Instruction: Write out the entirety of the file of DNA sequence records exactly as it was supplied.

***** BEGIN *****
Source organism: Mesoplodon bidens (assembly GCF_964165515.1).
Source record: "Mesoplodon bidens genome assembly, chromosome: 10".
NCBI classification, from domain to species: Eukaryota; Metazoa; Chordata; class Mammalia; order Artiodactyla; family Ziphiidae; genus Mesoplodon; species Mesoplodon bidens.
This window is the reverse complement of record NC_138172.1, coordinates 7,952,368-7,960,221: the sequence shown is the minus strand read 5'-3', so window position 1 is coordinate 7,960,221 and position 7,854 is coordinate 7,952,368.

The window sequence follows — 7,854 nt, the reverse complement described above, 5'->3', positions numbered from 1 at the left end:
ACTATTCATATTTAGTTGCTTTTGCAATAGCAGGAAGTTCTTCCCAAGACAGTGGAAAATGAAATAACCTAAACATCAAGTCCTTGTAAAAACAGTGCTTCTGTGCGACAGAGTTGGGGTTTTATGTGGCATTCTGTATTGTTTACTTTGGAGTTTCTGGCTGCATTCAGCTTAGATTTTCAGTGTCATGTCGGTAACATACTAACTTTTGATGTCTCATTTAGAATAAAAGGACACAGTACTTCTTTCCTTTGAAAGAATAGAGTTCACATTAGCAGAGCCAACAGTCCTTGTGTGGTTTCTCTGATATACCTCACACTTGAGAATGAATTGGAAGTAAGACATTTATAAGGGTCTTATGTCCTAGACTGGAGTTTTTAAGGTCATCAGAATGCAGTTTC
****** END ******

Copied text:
Source organism: Mesoplodon bidens (assembly GCF_964165515.1).
Source record: "Mesoplodon bidens genome assembly, chromosome: 10".
NCBI classification, from domain to species: Eukaryota; Metazoa; Chordata; class Mammalia; order Artiodactyla; family Ziphiidae; genus Mesoplodon; species Mesoplodon bidens.
This window is the reverse complement of record NC_138172.1, coordinates 7,952,368-7,960,221: the sequence shown is the minus strand read 5'-3', so window position 1 is coordinate 7,960,221 and position 7,854 is coordinate 7,952,368.

The window sequence follows — 7,854 nt, the reverse complement described above, 5'->3', positions numbered from 1 at the left end:
ACTATTCATATTTAGTTGCTTTTGCAATAGCAGGAAGTTCTTCCCAAGACAGTGGAAAATGAAATAACCTAAACATCAAGTCCTTGTAAAAACAGTGCTTCTGTGCGACAGAGTTGGGGTTTTATGTGGCATTCTGTATTGTTTACTTTGGAGTTTCTGGCTGCATTCAGCTTAGATTTTCAGTGTCATGTCGGTAACATACTAACTTTTGATGTCTCATTTAGAATAAAAGGACACAGTACTTCTTTCCTTTGAAAGAATAGAGTTCACATTAGCAGAGCCAACAGTCCTTGTGTGGTTTCTCTGATATACCTCACACTTGAGAATGAATTGGAAGTAAGACATTTATAAGGGTCTTATGTCCTAGACTGGAGTTTTTAAGGTCATCAGAATGCAGTTTC